Know Your Terms: Epaulet

Because dropping the lingo is half the fun of dressing well.
Painting: "George Washington at Valley Forge,"  by Tompkins H. Matteson

George Washington Shows How to Wear an Epaulet

Strictly speaking, epaulets are bright tassle-y little do-hickeys that soldiers wear on their shoulders as armed forces bling to communicate their rank. Perhaps derived from the Roman cavalry pteruges, the epaulet became a major signifier of status within the 1700s, particularly among the French Army (according to an arcane system semaphore with left shoulder-, right shoulder- and counter-epaulets all indicating different statures). What we call an epaulet (or, epaulette—from the French, meaning “little shoulder”) is really the passant—a strap of fabric attached to a button near the collar of a garment, running down the shoulder seam to a fabric loop at the top edge of the sleeve. Almost anything decorative above your traps (outside of a toucan) is called an epaulet these days. But if someone corrects you, salute, and gauge your fear by the size and location of the fringe on their peacock wing.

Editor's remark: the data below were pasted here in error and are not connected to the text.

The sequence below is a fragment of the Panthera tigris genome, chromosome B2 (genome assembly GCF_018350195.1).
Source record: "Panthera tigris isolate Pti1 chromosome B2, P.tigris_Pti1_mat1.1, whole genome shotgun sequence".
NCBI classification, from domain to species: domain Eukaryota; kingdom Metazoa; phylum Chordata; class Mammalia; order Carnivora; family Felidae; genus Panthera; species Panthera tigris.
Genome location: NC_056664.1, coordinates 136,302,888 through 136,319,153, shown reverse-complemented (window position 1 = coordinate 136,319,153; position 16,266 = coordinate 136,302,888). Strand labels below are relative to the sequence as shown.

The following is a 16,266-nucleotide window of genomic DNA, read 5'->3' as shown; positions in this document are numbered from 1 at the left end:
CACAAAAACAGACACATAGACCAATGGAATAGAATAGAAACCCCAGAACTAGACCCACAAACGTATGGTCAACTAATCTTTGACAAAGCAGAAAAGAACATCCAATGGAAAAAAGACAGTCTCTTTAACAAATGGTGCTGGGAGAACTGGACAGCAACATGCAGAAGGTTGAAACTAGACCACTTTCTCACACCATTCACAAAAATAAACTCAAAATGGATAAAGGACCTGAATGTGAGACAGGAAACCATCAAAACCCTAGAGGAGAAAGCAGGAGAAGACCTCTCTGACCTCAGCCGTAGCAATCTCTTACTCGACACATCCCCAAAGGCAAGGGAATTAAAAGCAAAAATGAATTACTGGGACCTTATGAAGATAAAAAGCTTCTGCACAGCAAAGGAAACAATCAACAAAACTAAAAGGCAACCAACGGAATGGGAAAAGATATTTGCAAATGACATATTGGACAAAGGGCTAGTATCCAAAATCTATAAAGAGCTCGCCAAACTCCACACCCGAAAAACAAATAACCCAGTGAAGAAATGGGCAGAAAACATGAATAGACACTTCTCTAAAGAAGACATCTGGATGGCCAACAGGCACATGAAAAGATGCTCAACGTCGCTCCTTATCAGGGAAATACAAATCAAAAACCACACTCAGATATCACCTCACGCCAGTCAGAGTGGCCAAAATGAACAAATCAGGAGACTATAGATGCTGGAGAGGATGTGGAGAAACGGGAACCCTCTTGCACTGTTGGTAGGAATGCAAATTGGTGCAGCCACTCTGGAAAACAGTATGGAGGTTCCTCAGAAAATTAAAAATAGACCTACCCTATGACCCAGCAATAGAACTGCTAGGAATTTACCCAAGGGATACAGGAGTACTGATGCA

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  1. Jim says:

    This is embarassing but epaulet is one of those style words that I read all the time but have no idea how to pronounce. Is it eh-PAUL-et or EH-paulet? I’m thinking the latter.

    Either way you pronounce it epaulets are acceptable on exactly one garment: M-65 military jackets.

  2. Christopher says:

    Yep. EP-uh-let. And we too love an M-65.

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